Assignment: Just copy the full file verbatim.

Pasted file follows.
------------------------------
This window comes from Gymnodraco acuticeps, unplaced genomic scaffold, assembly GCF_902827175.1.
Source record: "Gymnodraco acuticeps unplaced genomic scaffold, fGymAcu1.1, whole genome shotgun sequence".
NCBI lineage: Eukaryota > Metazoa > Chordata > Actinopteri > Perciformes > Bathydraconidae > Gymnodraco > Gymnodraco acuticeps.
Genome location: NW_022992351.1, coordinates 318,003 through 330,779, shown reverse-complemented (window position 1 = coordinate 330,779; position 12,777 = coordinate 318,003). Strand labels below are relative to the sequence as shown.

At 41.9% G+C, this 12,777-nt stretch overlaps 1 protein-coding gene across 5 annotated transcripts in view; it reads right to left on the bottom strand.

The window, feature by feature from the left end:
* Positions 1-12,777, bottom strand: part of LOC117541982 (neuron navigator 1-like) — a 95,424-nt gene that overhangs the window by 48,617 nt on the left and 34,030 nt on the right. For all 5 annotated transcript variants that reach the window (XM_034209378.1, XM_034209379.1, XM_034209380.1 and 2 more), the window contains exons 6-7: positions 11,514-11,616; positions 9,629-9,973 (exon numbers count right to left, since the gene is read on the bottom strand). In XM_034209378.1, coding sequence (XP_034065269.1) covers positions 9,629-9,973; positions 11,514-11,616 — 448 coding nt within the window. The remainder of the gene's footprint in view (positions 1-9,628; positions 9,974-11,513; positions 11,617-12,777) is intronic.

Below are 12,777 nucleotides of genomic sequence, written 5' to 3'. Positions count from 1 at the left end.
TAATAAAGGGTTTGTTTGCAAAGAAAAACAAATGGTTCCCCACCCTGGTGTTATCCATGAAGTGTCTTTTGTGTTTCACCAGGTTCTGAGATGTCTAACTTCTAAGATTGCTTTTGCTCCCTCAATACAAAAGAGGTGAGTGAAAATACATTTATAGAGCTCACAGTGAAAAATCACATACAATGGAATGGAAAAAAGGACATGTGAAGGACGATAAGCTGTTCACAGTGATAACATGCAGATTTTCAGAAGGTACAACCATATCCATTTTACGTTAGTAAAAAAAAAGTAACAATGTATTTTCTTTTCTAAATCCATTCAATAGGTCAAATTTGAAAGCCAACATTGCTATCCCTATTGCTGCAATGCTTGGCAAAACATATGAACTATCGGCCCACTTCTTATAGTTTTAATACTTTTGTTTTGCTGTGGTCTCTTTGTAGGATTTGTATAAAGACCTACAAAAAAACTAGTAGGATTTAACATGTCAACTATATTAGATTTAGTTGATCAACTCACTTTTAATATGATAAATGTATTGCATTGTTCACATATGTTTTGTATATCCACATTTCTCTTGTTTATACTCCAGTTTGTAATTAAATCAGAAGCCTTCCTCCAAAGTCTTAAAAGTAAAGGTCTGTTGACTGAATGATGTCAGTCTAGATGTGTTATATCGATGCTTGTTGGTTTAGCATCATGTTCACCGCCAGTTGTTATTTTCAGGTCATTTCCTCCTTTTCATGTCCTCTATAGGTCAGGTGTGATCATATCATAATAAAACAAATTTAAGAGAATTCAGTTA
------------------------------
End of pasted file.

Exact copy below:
This window comes from Gymnodraco acuticeps, unplaced genomic scaffold, assembly GCF_902827175.1.
Source record: "Gymnodraco acuticeps unplaced genomic scaffold, fGymAcu1.1, whole genome shotgun sequence".
NCBI lineage: Eukaryota > Metazoa > Chordata > Actinopteri > Perciformes > Bathydraconidae > Gymnodraco > Gymnodraco acuticeps.
Genome location: NW_022992351.1, coordinates 318,003 through 330,779, shown reverse-complemented (window position 1 = coordinate 330,779; position 12,777 = coordinate 318,003). Strand labels below are relative to the sequence as shown.

At 41.9% G+C, this 12,777-nt stretch overlaps 1 protein-coding gene across 5 annotated transcripts in view; it reads right to left on the bottom strand.

The window, feature by feature from the left end:
* Positions 1-12,777, bottom strand: part of LOC117541982 (neuron navigator 1-like) — a 95,424-nt gene that overhangs the window by 48,617 nt on the left and 34,030 nt on the right. For all 5 annotated transcript variants that reach the window (XM_034209378.1, XM_034209379.1, XM_034209380.1 and 2 more), the window contains exons 6-7: positions 11,514-11,616; positions 9,629-9,973 (exon numbers count right to left, since the gene is read on the bottom strand). In XM_034209378.1, coding sequence (XP_034065269.1) covers positions 9,629-9,973; positions 11,514-11,616 — 448 coding nt within the window. The remainder of the gene's footprint in view (positions 1-9,628; positions 9,974-11,513; positions 11,617-12,777) is intronic.

Below are 12,777 nucleotides of genomic sequence, written 5' to 3'. Positions count from 1 at the left end.
TAATAAAGGGTTTGTTTGCAAAGAAAAACAAATGGTTCCCCACCCTGGTGTTATCCATGAAGTGTCTTTTGTGTTTCACCAGGTTCTGAGATGTCTAACTTCTAAGATTGCTTTTGCTCCCTCAATACAAAAGAGGTGAGTGAAAATACATTTATAGAGCTCACAGTGAAAAATCACATACAATGGAATGGAAAAAAGGACATGTGAAGGACGATAAGCTGTTCACAGTGATAACATGCAGATTTTCAGAAGGTACAACCATATCCATTTTACGTTAGTAAAAAAAAAGTAACAATGTATTTTCTTTTCTAAATCCATTCAATAGGTCAAATTTGAAAGCCAACATTGCTATCCCTATTGCTGCAATGCTTGGCAAAACATATGAACTATCGGCCCACTTCTTATAGTTTTAATACTTTTGTTTTGCTGTGGTCTCTTTGTAGGATTTGTATAAAGACCTACAAAAAAACTAGTAGGATTTAACATGTCAACTATATTAGATTTAGTTGATCAACTCACTTTTAATATGATAAATGTATTGCATTGTTCACATATGTTTTGTATATCCACATTTCTCTTGTTTATACTCCAGTTTGTAATTAAATCAGAAGCCTTCCTCCAAAGTCTTAAAAGTAAAGGTCTGTTGACTGAATGATGTCAGTCTAGATGTGTTATATCGATGCTTGTTGGTTTAGCATCATGTTCACCGCCAGTTGTTATTTTCAGGTCATTTCCTCCTTTTCATGTCCTCTATAGGTCAGGTGTGATCATATCATAATAAAACAAATTTAAGAGAATTCAGTTA